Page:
Employing someone new

Date last reviewed

Thursday, July 27, 2017

Els Janssens explains what a not-for-profit should consider when taking on a new member of staff, drawing distinctions between employees, volunteers and self-employed contractors.



Who should watch this?

Watch this if you are hiring a new member of staff and want to know how to do this.

The content of this video is accurate as at July 2017 (but see 'Update' below).

What does the video cover?

The video will cover questions such as:

  • How can I decide what kind of relationship to set up (ie, employment, volunteer, worker or self-employed)?
  • What are the advantages and disadvantages of taking on someone as an employee?
  • How can I carry out a fair recruitment process?
  • What legal rights do job applicants have that I should know about?
  • What do I need to include in a job offer?
  • Do I need to check someone has the legal right to work in the UK?
  • How can I do a background check and find out about previous convictions?
  • What are the key terms to include in a contract of employment?
  • What will terms such as pay, hours, holidays, confidentiality, data protection, termination, and non-competing deal with?


Since this video was filmed:

  • the maximum civil penalty for an employer who negligently hires an individual who does not have the right to work in the UK has risen from £10,000 to £20,000 per individual.  In addition, the criminal offence of 'knowingly' employing an illegal immigrant has been expanded to include any hiring where the employer has "reasonable cause to believe" the employee did not have the right to work in the UK;

  • the UKBA has been replaced by 'UK Visas and Immigration'';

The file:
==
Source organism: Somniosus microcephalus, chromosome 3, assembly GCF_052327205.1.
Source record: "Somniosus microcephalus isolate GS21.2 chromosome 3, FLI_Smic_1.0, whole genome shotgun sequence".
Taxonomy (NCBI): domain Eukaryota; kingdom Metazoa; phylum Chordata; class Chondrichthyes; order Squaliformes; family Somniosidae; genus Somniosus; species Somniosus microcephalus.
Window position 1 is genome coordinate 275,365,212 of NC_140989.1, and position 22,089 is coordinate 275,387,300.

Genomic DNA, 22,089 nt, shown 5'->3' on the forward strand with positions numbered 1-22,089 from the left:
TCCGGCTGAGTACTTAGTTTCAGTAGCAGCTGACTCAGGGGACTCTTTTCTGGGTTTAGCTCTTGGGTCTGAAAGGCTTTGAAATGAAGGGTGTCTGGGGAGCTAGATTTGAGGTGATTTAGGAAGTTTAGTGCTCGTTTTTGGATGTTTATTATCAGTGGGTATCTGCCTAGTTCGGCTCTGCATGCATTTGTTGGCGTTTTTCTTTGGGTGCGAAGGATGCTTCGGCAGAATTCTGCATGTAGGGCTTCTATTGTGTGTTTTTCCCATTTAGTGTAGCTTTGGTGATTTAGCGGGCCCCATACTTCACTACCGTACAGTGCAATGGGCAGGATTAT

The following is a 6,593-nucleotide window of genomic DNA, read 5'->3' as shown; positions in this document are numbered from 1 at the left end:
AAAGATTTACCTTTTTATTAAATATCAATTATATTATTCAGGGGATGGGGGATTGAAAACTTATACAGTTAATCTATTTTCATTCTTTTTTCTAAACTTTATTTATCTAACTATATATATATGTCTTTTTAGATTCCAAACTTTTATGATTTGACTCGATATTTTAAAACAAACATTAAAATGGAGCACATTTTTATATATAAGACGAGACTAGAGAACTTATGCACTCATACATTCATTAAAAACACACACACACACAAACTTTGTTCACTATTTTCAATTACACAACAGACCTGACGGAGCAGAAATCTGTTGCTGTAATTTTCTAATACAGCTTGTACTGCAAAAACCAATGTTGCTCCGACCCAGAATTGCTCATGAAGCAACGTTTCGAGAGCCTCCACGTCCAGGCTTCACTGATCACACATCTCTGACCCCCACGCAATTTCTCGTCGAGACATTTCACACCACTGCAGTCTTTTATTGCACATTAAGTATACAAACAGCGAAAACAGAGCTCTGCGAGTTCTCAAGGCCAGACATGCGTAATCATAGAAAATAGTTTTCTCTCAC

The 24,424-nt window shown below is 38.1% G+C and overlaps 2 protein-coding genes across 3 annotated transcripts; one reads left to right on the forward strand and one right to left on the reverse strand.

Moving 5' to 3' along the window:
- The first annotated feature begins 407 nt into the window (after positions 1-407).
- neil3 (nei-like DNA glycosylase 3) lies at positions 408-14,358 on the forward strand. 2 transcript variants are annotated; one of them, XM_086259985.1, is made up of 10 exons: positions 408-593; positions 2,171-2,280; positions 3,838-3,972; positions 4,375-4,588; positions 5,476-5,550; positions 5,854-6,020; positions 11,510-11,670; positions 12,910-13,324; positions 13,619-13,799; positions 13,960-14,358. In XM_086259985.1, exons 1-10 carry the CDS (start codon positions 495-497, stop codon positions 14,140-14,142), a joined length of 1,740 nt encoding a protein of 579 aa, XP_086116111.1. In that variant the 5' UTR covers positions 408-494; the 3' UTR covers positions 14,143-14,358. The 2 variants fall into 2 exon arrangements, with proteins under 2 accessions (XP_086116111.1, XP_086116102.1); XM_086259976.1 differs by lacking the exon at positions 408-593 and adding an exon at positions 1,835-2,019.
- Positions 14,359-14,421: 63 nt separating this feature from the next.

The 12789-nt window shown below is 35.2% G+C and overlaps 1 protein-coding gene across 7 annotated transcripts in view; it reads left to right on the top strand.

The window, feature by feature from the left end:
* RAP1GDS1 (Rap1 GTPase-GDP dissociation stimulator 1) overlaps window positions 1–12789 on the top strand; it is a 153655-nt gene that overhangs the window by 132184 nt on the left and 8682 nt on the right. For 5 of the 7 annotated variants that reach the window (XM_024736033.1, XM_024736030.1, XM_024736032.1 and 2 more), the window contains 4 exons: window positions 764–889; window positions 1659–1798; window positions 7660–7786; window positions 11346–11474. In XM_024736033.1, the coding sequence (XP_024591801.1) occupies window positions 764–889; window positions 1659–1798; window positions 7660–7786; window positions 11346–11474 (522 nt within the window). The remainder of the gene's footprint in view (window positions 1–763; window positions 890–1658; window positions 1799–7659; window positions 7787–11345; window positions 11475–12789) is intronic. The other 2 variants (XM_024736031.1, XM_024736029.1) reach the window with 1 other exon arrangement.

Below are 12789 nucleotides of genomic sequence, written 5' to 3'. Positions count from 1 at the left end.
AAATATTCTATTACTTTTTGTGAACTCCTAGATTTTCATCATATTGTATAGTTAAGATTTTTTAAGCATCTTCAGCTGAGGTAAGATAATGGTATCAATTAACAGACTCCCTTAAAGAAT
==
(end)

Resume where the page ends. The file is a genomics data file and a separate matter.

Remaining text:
• the GDPR will be coming into force in May 2018 which will enforce stricter rules on data protection;

  • there have been significant changes to apprenticeships and in particular the apprenticeship levy;

  • there is now a higher National Living Wage for workers aged 25 and over;

  • individuals on zero hour contracts could be workers or employees; and

  • there is a prohibition on the use of exclusivity clauses in zero hour contracts preventing individuals from working for other organisations.

Running time: 28mins

  • Title page (0.23)
  • Introduction (1.16)
  • Type of engagement (8.20)
  • Fair recruitment (4.27)
  • Right to work (1.46)
  • Background checks (2.55)
  • Contracts of employment (8.23)
  • Summary (1.07) 

Special thanks to:

Els Janssens and Nabarro (now CMS).


LawWorks, the presenters, and the organisations involved in producing these resources cannot accept any responsibility or liability for the use of the materials and they are not a substitute for taking appropriate legal advice.

Date last reviewed

July 2017

Date of publication

Tuesday, September 1, 2015

Area of law

Type of Resource

Year of Publication